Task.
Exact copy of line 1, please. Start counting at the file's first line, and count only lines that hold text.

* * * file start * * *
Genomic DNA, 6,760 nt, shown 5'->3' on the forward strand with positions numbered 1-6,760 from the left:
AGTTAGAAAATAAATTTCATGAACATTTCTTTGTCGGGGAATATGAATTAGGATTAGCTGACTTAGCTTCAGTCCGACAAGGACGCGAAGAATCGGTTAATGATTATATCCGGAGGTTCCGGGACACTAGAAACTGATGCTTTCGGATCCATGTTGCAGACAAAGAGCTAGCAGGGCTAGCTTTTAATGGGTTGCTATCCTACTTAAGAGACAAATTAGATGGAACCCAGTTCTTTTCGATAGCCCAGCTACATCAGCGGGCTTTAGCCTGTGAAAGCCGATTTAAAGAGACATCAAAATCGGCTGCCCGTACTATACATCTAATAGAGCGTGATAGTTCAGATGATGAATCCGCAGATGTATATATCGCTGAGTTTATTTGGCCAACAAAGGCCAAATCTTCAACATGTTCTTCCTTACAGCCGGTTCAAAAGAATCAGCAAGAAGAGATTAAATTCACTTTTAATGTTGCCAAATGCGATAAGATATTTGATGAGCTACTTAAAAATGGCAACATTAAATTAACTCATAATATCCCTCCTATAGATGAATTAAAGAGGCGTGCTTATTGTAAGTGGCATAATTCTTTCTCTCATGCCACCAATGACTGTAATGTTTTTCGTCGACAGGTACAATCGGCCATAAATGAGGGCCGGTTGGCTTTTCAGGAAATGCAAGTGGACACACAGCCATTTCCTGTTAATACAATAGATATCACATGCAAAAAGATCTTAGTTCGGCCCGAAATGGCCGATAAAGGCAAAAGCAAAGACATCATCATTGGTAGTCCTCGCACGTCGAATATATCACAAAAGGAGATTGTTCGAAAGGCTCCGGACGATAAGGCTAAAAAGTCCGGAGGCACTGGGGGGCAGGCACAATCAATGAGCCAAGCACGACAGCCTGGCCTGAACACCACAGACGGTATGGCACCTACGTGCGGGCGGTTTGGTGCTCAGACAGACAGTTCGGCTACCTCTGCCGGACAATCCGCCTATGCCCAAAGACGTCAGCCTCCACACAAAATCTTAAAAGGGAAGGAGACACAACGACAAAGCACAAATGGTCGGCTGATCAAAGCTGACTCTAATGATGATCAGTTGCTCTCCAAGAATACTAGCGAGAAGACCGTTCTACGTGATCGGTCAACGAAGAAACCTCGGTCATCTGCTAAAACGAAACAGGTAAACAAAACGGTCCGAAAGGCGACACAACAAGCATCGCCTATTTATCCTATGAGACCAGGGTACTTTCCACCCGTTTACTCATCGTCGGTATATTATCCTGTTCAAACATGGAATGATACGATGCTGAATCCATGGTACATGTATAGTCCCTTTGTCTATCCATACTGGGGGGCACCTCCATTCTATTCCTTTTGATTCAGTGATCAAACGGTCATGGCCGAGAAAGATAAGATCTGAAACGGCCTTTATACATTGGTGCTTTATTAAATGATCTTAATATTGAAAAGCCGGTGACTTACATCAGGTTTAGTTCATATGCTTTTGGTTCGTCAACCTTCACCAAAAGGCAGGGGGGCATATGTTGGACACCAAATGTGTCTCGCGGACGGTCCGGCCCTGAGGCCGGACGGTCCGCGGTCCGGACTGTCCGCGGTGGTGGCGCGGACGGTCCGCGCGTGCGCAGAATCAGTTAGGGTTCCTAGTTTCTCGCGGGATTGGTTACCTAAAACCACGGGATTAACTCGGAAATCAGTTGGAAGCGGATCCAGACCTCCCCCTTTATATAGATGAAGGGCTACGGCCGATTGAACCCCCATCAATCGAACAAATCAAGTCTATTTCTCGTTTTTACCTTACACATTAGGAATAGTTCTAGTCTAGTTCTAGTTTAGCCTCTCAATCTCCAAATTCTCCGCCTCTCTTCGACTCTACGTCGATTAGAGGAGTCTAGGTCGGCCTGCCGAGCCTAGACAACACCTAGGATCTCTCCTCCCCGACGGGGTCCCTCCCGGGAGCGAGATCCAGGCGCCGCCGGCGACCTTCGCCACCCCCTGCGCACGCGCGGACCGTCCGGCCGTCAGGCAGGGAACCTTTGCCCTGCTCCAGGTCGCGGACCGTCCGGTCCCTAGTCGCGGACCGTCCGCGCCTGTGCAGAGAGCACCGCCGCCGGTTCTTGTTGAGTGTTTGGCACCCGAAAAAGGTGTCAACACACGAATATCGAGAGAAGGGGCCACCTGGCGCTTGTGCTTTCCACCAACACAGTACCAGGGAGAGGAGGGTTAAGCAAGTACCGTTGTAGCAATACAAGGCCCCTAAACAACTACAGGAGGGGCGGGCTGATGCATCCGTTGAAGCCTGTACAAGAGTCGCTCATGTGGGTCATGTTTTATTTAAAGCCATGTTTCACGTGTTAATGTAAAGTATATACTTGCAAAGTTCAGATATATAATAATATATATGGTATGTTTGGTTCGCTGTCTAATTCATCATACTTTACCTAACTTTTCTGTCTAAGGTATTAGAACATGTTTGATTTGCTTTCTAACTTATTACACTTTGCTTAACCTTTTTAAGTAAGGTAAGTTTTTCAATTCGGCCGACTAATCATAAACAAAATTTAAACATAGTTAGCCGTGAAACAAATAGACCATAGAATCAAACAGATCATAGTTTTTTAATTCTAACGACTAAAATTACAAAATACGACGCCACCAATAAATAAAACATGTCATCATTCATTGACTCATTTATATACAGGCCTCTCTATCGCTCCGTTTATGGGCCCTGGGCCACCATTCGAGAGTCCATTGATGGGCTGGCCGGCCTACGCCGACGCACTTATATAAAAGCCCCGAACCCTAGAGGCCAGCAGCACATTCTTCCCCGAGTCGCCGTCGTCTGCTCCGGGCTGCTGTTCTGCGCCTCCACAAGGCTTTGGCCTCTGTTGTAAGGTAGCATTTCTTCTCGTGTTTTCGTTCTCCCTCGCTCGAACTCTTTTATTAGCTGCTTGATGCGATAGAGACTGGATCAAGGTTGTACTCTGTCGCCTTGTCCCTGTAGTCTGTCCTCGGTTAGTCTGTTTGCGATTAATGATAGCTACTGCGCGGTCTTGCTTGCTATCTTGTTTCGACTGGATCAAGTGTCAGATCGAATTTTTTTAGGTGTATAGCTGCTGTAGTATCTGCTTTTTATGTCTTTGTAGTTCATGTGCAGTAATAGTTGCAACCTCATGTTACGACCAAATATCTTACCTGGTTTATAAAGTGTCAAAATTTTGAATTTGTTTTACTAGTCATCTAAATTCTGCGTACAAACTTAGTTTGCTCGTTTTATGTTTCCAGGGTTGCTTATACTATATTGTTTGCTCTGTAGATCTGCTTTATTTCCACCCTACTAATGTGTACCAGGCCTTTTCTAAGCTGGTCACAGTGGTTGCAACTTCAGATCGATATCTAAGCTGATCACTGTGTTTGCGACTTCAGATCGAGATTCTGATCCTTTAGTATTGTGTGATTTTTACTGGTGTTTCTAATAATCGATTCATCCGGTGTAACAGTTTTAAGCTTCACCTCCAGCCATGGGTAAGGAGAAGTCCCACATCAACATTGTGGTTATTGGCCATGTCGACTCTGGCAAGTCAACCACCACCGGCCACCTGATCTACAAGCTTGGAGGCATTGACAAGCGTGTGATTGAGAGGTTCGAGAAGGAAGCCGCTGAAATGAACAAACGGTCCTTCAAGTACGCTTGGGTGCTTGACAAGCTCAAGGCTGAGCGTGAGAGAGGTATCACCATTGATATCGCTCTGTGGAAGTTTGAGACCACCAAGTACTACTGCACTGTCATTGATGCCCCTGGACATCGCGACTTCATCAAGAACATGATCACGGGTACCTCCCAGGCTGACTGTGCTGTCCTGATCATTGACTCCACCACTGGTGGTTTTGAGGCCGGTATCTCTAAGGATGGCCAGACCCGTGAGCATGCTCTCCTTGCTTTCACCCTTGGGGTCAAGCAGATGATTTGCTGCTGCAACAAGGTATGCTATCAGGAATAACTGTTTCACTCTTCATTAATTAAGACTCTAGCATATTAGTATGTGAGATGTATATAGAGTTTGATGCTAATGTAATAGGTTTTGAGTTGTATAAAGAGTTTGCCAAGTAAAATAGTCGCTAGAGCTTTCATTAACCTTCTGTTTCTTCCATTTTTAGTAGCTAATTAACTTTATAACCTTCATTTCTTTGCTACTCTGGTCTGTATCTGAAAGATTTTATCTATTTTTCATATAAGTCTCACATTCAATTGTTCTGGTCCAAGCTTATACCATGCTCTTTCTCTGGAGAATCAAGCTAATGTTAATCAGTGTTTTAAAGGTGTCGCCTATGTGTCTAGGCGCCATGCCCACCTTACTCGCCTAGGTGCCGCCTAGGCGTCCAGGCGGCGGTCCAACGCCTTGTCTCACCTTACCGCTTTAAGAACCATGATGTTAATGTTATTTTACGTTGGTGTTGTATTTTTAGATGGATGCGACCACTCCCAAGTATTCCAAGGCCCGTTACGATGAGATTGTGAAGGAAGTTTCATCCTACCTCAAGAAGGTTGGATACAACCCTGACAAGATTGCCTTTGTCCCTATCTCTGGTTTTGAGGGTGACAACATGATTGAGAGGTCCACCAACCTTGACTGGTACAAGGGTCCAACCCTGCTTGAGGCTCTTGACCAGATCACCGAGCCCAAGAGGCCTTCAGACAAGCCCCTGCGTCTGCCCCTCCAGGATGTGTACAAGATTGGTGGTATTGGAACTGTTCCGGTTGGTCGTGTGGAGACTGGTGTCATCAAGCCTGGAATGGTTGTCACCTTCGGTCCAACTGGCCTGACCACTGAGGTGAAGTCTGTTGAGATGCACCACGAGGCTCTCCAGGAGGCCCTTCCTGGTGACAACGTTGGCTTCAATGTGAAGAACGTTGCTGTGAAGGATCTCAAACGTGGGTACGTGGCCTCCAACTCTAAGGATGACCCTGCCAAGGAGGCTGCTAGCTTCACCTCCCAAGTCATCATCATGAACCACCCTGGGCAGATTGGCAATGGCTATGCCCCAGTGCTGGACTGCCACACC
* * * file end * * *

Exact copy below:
Genomic DNA, 6,760 nt, shown 5'->3' on the forward strand with positions numbered 1-6,760 from the left: